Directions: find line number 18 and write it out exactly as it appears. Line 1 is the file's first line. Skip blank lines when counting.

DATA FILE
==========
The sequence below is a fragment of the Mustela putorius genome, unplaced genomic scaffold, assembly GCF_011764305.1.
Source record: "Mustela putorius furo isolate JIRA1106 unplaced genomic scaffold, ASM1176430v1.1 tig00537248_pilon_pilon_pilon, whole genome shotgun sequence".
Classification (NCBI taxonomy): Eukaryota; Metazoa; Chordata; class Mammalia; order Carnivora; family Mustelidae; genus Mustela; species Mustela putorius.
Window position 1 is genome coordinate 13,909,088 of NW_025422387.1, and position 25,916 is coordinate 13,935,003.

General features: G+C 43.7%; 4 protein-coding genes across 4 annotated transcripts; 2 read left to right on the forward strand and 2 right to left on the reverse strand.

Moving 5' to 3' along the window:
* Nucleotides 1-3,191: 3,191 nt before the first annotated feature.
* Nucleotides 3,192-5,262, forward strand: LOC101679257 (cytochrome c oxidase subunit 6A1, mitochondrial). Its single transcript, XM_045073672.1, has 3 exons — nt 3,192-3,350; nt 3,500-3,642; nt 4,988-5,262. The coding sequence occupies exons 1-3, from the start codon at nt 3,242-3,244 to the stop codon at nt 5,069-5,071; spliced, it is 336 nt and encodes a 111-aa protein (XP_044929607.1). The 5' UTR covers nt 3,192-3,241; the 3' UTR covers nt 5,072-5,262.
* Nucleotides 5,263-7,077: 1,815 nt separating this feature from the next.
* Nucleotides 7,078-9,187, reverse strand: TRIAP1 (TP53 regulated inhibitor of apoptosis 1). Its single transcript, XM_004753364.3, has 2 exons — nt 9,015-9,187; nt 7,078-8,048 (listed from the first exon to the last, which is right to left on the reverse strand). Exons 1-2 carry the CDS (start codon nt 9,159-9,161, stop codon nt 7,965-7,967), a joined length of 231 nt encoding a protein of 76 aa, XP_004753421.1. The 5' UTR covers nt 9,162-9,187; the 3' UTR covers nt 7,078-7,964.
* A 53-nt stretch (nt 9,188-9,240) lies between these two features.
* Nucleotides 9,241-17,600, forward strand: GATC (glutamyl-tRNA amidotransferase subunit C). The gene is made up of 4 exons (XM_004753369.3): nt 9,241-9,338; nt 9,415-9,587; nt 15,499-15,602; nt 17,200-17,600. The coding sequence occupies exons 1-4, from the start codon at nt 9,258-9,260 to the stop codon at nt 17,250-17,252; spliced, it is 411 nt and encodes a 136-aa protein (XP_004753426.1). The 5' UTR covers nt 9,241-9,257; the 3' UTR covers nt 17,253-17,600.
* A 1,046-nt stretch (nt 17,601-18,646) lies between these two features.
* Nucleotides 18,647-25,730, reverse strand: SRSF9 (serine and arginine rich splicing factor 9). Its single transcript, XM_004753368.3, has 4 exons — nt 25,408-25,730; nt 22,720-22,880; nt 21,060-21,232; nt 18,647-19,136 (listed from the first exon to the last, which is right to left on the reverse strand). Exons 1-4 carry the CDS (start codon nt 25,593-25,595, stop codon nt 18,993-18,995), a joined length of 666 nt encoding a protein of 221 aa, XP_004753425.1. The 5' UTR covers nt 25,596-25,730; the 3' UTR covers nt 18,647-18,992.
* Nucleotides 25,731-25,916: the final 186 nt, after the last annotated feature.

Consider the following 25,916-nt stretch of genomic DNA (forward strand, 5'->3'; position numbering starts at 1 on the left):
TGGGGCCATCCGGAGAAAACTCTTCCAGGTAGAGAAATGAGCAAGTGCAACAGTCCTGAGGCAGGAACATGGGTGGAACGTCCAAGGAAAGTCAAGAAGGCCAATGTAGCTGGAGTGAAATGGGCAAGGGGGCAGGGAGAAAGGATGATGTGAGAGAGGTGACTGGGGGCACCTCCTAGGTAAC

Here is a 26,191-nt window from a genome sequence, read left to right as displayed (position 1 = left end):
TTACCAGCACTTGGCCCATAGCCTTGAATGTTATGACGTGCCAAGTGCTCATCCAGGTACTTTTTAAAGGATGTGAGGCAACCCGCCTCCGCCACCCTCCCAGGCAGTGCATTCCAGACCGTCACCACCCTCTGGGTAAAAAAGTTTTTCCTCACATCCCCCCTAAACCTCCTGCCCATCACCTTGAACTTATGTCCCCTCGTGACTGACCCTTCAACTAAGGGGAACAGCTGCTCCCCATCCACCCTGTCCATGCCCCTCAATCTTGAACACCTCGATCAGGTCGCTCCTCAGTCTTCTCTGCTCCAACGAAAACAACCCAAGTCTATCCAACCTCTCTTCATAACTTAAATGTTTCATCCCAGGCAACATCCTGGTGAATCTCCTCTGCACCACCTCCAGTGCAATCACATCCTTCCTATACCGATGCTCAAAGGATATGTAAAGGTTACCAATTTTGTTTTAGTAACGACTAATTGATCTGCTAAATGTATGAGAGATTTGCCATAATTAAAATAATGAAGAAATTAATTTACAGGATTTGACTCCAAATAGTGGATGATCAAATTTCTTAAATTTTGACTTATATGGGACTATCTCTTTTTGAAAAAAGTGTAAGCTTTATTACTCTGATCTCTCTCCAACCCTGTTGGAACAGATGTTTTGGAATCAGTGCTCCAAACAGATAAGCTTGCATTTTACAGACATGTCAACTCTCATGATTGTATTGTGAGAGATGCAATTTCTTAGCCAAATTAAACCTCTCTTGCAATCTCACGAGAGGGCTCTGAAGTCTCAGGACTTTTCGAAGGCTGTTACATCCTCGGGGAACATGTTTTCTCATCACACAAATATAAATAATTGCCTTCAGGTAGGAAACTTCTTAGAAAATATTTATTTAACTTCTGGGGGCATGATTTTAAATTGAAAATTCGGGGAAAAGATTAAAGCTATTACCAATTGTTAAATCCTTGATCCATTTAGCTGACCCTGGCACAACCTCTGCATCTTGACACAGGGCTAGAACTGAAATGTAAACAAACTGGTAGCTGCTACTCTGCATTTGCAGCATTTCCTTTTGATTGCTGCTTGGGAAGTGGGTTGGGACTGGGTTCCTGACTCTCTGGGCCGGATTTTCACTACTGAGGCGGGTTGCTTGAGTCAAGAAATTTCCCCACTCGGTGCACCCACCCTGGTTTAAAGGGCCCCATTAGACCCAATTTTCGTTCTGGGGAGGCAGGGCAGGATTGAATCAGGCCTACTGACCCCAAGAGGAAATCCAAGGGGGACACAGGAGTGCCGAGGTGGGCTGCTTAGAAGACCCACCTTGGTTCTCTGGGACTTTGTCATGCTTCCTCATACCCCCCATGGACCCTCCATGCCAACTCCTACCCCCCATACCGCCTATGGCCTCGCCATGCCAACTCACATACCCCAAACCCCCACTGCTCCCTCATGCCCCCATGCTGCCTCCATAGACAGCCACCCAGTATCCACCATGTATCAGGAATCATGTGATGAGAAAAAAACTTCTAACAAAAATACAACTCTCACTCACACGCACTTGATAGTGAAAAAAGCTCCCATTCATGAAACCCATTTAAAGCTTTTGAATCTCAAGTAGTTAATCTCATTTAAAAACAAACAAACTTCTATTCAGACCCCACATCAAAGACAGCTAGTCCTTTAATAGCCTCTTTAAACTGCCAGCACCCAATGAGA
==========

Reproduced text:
Here is a 26,191-nt window from a genome sequence, read left to right as displayed (position 1 = left end):